My adult Christmases too, by chains of association, always used to remind me of that moment. Christmas made me feel like the future would never happen anyway and the past was just a dream. Christmas appeared on the horizon and I’d think, ‘Am I here again? Didn’t I just leave here? I hate Christmas, it sucks, why am I back here?’ I have always assumed that it’s a not uncommon experience among the adult population to awake on Christmas morning thinking something like ‘bugger it’s here again’. Why am I visiting my partner’s weird family? Why is that cousin always adjusting his underpants? Why is my novel still not finished? Why am I not eight years old? Why am I broke again? I wish I was drunk.
A whole lot of Christmases ago I was visiting some relatives. It was Christmas morning. The fun stuff had already happened early. My daughter had opened all her presents: a ton of Barbie stuff from various Grandmothers and about eighty books from me. It may also have been the Christmas that her putative godmother, Linda Dement, gave her a stainless steel penknife and a small wind-up plastic dancing penis. I can’t remember.
Anyway, my eccentric Greek and Latin friend had given me a copy of the New Testament, printed in the original Greek. I believe it was a kind of joke. He is about as religious as a Totoro. I could read Classical Greek a little. So I sat down with a Liddell and Scott Lexicon and started slowly making my way through Matthew. I had all the time in the world. Christmas morning, as everyone knows, is usually about fifteen times as long as any other comparable period of time. Terry Pratchett came up with the concept of L-Space, meaning Library-Space – the impossibly large space contained within a tiny bookshop, a shop the size of your kitchen, but in which it is still possible to become hopelessly lost. I would like to submit X-Time, Xmas-Time, a time which supposedly measures a span of hours measured in single digits, but which somehow seems to extend for weeks and is as featureless as the Nullarbor.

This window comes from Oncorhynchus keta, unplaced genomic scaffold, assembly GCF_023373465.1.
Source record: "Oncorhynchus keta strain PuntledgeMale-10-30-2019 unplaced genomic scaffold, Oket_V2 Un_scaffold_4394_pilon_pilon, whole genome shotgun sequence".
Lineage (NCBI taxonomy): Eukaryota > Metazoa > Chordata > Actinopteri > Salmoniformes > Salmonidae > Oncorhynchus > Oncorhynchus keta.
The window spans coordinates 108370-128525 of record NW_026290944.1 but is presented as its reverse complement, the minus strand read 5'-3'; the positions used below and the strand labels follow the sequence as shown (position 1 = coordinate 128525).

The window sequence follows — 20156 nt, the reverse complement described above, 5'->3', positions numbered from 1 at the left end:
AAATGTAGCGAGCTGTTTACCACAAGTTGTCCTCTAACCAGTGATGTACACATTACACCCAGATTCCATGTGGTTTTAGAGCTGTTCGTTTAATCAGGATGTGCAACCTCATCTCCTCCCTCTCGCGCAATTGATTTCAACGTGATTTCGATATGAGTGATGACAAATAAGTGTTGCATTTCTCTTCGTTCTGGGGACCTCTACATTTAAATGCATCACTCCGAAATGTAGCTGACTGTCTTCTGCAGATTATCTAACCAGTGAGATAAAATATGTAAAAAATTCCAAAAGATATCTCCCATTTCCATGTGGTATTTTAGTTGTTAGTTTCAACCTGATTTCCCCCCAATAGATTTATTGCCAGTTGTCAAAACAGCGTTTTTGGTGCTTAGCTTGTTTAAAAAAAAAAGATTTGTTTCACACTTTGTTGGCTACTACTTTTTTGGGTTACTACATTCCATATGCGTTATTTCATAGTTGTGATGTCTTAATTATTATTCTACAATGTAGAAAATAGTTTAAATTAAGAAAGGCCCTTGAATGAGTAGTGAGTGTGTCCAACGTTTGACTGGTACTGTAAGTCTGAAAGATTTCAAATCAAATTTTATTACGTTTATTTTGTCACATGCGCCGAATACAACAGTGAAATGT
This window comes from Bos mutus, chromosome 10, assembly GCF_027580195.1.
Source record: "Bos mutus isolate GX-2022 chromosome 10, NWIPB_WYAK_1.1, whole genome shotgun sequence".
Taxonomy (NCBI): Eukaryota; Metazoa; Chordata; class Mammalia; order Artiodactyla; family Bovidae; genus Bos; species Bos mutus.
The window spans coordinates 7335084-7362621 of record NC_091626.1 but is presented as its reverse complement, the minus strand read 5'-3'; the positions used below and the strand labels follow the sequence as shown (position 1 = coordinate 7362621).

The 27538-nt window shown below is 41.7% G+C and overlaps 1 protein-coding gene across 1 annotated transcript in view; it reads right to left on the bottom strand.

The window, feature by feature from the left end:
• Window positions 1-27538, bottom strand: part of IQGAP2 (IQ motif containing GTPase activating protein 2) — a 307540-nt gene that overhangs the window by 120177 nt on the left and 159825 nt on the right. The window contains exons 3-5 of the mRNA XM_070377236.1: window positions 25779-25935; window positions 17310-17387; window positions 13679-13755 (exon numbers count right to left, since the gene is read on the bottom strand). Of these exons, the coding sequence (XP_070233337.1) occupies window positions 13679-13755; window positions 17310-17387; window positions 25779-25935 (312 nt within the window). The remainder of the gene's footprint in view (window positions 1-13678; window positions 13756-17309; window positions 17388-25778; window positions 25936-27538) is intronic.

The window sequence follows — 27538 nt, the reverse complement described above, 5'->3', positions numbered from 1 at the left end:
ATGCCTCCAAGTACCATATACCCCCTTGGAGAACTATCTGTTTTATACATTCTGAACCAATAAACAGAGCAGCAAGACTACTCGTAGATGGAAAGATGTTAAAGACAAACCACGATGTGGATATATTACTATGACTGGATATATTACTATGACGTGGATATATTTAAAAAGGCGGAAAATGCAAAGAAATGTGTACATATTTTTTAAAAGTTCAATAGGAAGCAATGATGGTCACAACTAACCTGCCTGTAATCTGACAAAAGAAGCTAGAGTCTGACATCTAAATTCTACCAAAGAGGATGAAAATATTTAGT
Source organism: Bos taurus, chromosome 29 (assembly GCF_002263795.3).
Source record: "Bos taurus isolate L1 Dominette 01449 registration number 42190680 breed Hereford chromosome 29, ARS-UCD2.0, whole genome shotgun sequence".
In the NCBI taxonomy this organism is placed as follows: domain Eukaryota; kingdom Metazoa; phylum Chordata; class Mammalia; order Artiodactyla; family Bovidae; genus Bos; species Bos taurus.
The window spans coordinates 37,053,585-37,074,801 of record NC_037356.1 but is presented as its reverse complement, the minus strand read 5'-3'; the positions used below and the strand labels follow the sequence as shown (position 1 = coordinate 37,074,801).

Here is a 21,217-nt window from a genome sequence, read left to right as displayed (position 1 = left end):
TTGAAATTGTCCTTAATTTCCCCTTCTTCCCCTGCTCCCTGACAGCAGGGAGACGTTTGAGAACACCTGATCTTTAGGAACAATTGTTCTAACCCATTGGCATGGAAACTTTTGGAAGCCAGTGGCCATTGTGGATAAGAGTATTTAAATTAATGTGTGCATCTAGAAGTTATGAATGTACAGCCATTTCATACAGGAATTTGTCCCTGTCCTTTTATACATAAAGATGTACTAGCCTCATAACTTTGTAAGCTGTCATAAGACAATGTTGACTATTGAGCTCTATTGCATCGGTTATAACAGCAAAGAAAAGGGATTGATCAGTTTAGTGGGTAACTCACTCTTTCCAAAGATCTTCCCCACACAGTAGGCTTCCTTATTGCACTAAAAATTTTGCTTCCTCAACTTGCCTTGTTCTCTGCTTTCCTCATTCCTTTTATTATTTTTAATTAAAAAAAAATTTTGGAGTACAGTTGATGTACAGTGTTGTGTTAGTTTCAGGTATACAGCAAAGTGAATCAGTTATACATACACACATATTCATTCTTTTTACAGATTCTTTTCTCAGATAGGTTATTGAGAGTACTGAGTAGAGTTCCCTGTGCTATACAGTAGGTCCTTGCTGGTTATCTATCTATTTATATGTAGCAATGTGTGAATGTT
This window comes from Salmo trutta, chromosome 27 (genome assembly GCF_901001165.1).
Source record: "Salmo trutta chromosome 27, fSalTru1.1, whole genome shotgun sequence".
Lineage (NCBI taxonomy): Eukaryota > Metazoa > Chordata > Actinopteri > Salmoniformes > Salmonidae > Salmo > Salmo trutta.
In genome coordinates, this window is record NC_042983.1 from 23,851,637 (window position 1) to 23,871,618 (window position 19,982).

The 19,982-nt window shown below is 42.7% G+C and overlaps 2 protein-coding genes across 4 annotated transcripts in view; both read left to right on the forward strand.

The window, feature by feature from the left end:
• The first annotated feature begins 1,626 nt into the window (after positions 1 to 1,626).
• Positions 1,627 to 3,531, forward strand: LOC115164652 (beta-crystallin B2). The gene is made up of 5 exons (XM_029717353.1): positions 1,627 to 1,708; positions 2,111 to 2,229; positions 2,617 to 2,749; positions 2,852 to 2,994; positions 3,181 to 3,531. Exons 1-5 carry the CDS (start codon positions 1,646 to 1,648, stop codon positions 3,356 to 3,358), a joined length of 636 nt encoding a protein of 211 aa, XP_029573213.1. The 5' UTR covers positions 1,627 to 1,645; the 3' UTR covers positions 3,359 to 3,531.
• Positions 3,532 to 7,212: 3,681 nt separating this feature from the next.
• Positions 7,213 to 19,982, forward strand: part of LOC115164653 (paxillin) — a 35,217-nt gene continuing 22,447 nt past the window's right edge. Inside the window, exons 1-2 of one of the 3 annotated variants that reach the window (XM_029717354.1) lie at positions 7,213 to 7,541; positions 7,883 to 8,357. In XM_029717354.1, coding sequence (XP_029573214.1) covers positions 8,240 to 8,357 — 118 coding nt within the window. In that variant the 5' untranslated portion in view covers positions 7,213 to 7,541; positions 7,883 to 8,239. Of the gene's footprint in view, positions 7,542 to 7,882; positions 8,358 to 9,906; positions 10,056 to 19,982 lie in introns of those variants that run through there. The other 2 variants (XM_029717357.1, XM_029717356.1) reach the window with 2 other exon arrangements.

So, I got as far as Matthew 5. I am not a Christian, and haven’t a spiritual bone in my body. And no, I did not have a religious epiphany from which I emerged beatifically experiencing the special joy of Giving At Christmas. I finished on the line ‘Makarioi hoi ptokoi to pneumati’ which is usually given, somewhat piously, as ‘Blessed are the poor in spirit’. I translated it as ‘Blessed are the spiritually wretched’.
Christmas is never as redemptive as it claims to be. Of course Christmas-philes might argue that it could be love that’s redemptive, or forgiveness, but it’s more likely, I think, that redemption is beside the point. Perhaps we have thought too much about redemption because we want an out, an excuse, a possible triumphant return to former scenes of humiliation. I was a Prick, but now look at me, I am Good and Wise. I have Learned and I have Grown Up.
Anyway, as spiritually wretched and unredeemable as I may well be, on Christmas Day, as per last year, it’s quite likely I’ll be sitting in front of a TV with my daughter, contentedly watching her choice of Chinese kung-fu movies and eating ice-cream. Perhaps I’ll think of all the blogs I’ve posted at Overland this year, blogs like threadbare rags of washing on a clothesline, blogs unfortunately never funny enough or redemptive enough, but happily remember, as I discovered when I was seven, that I am an I that can think on itself.